C4 photosynthesis - Some plant species have evolved a sophisticated and efficient form of photosynthesis, C4, which is the most productive of photosynthetic processes per unit water used in plants. It also provides additional unique benefits such as heat tolerance. This has led to current global efforts to bring the benefits of C4 photosynthesis to crops such as rice and wheat. However, C4 does come with costs so we need to predict and manage the trade-offs. While some of these are known (e.g. increased ATP requirement), others have not even been considered yet potentially have significant impacts. These include how C4-type cellular specialisation impacts cellular communication and stress resilience.
Chloroplast signalling -Chloroplast-to-nucleus signalling is an essential part of the plant cell response to environmental stress; but virtually all work in this area has been performed in C3 plants. We do not even know what happens with respect to chloroplast signalling in C4 plants, let alone how to optimise it; or mitigate against unintended impacts on the chloroplast in the process of re-engineering C4 into C3 plants or improving C4 crops.
The central question and aims: How do chloroplasts function as environmental sensors and regulate stress resilience in specialised cells with distinct, critical metabolic functions such as C4 photosynthesis? This project aims to:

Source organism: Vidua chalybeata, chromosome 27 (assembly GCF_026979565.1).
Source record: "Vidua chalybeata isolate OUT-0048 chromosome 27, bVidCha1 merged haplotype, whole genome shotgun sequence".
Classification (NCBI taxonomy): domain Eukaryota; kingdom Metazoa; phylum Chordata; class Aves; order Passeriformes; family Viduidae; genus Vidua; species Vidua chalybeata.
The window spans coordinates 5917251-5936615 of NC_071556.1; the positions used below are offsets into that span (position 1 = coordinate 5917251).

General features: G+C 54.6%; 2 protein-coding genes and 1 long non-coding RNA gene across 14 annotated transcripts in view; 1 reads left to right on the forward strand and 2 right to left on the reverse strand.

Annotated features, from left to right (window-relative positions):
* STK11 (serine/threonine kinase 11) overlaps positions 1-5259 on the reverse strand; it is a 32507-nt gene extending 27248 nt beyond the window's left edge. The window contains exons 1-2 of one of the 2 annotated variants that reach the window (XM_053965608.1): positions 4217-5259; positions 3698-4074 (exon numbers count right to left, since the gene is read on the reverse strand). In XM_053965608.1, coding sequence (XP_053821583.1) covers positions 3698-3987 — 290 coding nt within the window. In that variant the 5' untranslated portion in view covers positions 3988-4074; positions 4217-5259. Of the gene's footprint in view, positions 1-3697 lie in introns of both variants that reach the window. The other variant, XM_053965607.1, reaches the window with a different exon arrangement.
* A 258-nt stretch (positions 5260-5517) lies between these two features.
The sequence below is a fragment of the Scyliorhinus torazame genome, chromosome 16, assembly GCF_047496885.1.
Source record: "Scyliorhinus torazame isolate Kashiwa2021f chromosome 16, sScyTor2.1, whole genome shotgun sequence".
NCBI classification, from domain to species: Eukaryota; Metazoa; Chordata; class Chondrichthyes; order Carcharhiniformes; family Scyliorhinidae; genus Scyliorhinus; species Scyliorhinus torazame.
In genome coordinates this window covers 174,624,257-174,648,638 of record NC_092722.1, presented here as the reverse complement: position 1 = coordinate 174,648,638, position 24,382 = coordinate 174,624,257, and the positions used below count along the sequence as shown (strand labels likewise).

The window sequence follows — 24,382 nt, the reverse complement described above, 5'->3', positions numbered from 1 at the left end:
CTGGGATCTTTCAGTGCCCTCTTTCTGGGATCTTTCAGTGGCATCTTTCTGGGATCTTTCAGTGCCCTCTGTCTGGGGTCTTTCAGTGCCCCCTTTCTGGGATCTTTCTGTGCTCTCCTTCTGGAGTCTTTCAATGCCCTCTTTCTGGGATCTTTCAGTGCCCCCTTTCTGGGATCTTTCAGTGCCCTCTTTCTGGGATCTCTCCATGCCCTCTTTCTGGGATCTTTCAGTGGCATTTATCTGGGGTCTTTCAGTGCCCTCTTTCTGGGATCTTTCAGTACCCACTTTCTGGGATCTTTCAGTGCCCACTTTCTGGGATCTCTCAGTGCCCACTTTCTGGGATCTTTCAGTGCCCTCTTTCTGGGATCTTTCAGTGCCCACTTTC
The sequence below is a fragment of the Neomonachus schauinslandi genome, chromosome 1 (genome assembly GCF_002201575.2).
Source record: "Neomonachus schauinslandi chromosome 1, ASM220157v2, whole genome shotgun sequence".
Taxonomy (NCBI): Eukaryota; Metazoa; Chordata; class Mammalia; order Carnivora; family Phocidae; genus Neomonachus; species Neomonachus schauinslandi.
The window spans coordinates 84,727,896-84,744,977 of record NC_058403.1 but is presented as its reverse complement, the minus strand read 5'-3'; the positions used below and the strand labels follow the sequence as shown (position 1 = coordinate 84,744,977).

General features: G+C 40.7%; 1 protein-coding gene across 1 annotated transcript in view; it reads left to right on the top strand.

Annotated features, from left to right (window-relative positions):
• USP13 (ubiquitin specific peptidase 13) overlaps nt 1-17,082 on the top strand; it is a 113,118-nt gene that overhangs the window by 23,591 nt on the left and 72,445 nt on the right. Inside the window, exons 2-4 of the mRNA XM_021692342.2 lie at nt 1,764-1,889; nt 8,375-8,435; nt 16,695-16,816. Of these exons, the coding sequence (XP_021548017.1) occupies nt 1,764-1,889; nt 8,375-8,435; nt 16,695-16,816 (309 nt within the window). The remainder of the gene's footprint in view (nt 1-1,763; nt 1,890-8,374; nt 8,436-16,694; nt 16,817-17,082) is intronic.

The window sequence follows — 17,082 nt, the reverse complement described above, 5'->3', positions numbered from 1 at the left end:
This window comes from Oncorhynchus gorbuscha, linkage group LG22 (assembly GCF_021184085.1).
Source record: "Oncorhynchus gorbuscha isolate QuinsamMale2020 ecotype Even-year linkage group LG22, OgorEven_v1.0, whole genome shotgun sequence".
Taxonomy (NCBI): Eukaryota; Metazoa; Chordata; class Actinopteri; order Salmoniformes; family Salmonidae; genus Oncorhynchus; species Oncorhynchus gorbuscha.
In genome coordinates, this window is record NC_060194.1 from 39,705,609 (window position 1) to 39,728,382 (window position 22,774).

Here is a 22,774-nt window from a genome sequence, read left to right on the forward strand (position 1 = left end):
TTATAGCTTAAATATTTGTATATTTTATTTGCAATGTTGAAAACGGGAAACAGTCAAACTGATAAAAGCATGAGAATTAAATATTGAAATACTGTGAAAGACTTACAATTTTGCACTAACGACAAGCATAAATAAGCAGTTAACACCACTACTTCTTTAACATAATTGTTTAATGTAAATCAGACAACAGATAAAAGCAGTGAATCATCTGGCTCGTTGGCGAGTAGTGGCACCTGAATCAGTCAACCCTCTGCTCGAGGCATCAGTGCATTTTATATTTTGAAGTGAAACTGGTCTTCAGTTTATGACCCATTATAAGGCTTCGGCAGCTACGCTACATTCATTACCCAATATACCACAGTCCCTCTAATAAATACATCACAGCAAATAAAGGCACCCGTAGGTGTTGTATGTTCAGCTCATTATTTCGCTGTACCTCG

- Elucidate for the first time the chloroplast-to-nucleus signalling pathways functioning in heat acclimation of C4 photosynthesis.
- Unravel the intersection of reactive oxygen species, chloroplast signalling, photorespiration, and C4 photosynthesis, in different C4 cell types
- Identify cell-specific chloroplast signalling and gene transcriptional networks mediating stress acclimation in C4 mesophyll and bundle sheath cells
This project will utilise a combination of strategies:
- single cell transcriptomics
- synthetic biology
- live cell imaging
- CRISPR gene editing
- molecular physiology